Typical larger-scaled projects involve designing whole genomes that behave differently than native genomes in ways that offer practical utility or insights into how genomes work. Several projects conducted by my research team fall into this category. For example:

  • My research team recently designed and created the first human-made yeast chromosome. [More about the first human-made yeast chromosome.]
  • With researchers based in China, our research team is working to synthesize all the DNA of a yeast cell in order to confer desired traits on the yeast. Doing so will likely yield basic insights about which DNA structural arrangements are possible and compatible with life and how such arrangements might be improved to engineer organisms that are more robust. In addition, the availability of a fully synthetic genome would allow direct testing of evolutionary questions that would otherwise be impossible. [More about Boeke's China Collaboration.]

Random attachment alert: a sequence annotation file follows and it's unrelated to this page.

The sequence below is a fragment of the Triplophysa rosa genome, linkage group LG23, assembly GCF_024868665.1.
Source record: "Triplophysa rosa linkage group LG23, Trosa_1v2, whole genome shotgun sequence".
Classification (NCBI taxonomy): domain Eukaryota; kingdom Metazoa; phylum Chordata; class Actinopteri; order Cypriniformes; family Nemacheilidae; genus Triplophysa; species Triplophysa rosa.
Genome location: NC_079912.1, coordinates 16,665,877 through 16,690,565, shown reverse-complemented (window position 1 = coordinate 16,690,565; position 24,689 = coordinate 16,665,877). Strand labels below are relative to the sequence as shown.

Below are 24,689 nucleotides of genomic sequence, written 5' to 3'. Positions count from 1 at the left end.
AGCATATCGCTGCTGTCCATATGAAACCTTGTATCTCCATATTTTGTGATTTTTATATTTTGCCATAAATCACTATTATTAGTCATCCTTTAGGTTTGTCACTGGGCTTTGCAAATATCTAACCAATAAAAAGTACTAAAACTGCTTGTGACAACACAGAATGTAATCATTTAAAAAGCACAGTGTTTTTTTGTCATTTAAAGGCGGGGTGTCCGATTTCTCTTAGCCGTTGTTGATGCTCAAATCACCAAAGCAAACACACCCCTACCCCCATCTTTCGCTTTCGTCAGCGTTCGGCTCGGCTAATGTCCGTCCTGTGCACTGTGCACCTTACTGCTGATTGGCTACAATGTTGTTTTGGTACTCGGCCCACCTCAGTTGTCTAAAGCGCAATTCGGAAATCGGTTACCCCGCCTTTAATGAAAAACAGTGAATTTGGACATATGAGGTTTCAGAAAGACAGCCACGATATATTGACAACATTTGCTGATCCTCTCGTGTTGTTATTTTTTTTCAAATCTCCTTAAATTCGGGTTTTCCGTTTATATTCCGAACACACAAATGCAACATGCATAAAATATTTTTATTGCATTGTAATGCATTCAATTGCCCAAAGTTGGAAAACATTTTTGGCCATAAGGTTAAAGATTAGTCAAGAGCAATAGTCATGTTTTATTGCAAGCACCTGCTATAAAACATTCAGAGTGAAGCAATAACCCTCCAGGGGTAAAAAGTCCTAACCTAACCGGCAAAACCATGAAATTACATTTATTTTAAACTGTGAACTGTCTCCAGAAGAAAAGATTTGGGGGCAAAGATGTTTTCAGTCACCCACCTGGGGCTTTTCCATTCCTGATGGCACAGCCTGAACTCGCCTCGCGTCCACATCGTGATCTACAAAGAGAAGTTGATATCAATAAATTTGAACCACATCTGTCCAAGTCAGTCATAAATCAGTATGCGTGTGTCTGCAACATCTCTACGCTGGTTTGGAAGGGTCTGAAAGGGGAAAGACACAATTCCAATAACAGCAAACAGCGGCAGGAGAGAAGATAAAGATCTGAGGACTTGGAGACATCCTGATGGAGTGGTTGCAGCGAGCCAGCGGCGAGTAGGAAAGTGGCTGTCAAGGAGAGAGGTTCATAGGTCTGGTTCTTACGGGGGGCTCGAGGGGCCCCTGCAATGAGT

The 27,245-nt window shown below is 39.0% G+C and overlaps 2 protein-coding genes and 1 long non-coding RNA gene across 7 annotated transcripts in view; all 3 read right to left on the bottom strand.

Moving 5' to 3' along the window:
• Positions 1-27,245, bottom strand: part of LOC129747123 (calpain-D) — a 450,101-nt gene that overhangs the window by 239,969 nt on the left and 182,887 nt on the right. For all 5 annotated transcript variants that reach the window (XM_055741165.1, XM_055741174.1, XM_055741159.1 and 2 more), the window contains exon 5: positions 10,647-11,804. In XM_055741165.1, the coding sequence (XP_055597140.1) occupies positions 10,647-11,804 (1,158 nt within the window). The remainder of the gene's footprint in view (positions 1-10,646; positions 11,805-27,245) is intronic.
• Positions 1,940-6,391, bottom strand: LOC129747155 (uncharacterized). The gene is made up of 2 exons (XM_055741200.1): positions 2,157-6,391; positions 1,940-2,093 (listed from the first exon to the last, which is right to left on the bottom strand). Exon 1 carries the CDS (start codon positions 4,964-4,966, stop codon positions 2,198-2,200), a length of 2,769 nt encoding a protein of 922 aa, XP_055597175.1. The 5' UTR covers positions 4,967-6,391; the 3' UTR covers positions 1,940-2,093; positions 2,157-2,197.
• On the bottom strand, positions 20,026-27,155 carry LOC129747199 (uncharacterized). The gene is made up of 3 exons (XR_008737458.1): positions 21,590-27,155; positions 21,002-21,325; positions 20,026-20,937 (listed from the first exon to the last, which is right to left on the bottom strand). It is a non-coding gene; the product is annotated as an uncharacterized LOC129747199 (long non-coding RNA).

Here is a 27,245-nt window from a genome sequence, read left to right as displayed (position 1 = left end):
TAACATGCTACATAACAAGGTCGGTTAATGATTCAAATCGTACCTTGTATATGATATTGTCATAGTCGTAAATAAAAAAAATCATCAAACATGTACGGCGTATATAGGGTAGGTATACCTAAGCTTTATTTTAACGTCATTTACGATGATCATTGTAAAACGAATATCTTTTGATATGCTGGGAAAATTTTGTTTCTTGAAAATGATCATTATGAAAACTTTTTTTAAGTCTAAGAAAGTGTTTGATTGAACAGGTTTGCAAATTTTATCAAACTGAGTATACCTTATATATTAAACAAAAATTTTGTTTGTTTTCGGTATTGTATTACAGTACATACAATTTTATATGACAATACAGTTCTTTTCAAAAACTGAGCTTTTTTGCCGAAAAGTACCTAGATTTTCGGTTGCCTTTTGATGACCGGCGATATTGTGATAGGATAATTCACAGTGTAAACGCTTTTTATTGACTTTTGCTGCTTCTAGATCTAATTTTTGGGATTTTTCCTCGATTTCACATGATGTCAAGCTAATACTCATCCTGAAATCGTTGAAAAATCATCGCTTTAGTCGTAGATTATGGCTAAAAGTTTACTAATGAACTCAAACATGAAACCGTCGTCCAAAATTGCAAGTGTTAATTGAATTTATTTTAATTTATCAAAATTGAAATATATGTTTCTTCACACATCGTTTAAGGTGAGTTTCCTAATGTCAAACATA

Most of my team's research has been funded by the National Science Foundation. They took a brave step in funding our work because our ideas about synthetic biology were once considered kind of crazy. But we are very pleased to see these projects bear fruit now.

WHITEMAN: Why do you focus your research on yeast cells as opposed to any other type of organism?

BOEKE: Yeast is used in many industrial fermentation processes, including the production of vaccines and biofuels. Therefore, gaining the ability to more efficiently confer desired traits on this organism may lead to the production of new vaccines and more efficient biofuels.